Hummingbird

Rufous Hummingbird

Selasphorus rufus
Rufous Hummingbird thumbnail
Length: 4 in. (10 cm )
On its summer breeding grounds, this species is a relatively common in coniferous forest near open meadows. Here it feeds on flower nectar, tree sap, small insects and spiders. Its nest is a tiny cup-like structure on a drooping limb low to high in the forest. It is made of plant down and covered with lichens and spider webbing. This hummingbird, for its size, is one of the most pugnacious species, and it readily chases almost all other hummingbirds as well as orioles and larger birds from its nectar sources. It is readily attracted to artificial nectar feeders, especially in migration.

The four-digit banding code is RUHU.

Female | Robert Shantz


Fir forest

Oak-pine woodland

Urban city
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You may need to edit author's name to meet the style formats, which are in most cases "Last name, First name."

Bibliographic details:

  • Article: Rufous Hummingbird
  • Author(s): Dr. Biology
  • Publisher: Arizona State University School of Life Sciences Ask A Biologist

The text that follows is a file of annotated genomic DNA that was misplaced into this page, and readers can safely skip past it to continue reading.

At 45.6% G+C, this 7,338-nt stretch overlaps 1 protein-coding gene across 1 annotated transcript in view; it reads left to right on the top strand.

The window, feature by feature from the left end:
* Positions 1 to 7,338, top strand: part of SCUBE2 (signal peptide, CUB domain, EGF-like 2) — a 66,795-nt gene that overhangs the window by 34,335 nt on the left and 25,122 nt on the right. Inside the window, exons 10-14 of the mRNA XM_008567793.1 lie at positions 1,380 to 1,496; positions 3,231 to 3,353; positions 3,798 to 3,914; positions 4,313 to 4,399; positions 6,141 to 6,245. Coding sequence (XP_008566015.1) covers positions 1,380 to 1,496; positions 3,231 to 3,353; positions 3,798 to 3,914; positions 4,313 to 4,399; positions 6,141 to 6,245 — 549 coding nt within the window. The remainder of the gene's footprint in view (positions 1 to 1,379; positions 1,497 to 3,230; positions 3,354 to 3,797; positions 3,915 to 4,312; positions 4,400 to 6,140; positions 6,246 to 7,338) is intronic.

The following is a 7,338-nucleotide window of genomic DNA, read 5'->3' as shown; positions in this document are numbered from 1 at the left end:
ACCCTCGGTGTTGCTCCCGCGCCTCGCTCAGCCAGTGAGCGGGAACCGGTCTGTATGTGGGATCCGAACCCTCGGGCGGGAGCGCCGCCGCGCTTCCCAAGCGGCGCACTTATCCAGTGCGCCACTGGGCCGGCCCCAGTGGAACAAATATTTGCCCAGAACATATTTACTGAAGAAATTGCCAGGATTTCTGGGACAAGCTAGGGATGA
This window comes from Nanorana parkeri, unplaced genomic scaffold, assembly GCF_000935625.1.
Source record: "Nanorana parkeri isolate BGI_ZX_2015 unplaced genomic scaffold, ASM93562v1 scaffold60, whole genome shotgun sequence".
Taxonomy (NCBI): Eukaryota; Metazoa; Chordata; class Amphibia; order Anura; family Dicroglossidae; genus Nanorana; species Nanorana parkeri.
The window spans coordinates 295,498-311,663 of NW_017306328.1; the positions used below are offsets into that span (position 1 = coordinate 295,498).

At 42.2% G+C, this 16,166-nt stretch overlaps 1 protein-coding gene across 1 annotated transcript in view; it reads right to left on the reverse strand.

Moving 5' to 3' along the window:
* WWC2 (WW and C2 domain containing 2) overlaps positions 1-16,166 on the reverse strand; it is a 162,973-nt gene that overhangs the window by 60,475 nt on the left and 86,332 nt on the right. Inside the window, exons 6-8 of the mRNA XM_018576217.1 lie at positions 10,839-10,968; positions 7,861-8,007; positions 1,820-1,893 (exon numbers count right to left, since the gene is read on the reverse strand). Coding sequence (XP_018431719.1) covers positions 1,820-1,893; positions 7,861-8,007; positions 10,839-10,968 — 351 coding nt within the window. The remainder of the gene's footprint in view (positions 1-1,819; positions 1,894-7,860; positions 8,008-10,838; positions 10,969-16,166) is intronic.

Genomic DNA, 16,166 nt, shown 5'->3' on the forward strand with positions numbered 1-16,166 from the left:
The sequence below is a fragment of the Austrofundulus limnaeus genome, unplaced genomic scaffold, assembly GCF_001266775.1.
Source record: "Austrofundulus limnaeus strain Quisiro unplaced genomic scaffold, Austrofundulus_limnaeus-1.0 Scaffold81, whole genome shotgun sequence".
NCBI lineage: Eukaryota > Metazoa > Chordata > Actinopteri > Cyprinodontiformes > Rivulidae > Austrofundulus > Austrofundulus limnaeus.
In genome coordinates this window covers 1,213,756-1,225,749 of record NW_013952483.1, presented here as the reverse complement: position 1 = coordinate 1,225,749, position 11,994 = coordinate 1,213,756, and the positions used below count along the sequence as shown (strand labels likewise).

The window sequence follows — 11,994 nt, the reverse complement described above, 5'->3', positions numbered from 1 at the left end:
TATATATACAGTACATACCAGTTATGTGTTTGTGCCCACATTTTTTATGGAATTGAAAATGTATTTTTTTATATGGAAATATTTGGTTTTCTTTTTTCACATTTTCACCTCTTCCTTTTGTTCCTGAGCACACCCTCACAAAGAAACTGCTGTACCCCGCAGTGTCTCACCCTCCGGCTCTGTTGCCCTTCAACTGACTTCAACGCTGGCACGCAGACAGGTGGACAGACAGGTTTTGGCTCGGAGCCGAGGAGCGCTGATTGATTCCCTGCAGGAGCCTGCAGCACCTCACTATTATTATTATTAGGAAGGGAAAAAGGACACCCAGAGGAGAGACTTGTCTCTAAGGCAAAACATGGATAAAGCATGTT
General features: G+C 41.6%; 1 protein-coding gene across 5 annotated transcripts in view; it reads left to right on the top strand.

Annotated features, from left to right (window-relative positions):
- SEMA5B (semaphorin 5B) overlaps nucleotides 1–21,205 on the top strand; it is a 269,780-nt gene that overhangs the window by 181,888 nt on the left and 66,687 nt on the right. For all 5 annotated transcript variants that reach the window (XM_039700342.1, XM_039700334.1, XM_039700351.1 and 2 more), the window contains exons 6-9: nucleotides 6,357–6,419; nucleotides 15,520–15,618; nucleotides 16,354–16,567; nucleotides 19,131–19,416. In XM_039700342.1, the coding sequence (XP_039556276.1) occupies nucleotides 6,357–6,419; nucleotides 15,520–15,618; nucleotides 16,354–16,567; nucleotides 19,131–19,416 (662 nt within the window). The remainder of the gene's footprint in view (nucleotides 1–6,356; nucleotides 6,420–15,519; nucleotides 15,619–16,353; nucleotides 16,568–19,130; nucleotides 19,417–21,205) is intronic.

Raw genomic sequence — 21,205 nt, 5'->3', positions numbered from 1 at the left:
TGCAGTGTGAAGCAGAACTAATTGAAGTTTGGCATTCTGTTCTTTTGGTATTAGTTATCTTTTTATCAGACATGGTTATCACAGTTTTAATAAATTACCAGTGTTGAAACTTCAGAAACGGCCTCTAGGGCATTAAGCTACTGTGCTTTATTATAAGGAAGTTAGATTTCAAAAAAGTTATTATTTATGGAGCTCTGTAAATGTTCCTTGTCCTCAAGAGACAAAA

• Site name: ASU - Ask A Biologist
  • Date published: July 13, 2017
  • Date accessed: September 20, 2018
  • Link: https://askabiologist.asu.edu/activities/bird/rufous-hummingbird

APA Style

Dr. Biology. (2017, July 13). Rufous Hummingbird. ASU - Ask A Biologist. Retrieved September 20, 2018 from https://askabiologist.asu.edu/activities/bird/rufous-hummingbird

American Psychological Association. For more info, see http://owl.english.purdue.edu/owl/resource/560/10/

Chicago Manual of Style

Dr. Biology. "Rufous Hummingbird". ASU - Ask A Biologist. 13 July, 2017. https://askabiologist.asu.edu/activities/bird/rufous-hummingbird

MLA 2017 Style

Dr. Biology. "Rufous Hummingbird". ASU - Ask A Biologist. 13 Jul 2017. ASU - Ask A Biologist, Web. 20 Sep 2018. https://askabiologist.asu.edu/activities/bird/rufous-hummingbird

Modern Language Association, 7th Ed. For more info, see http://owl.english.purdue.edu/owl/resource/747/08/
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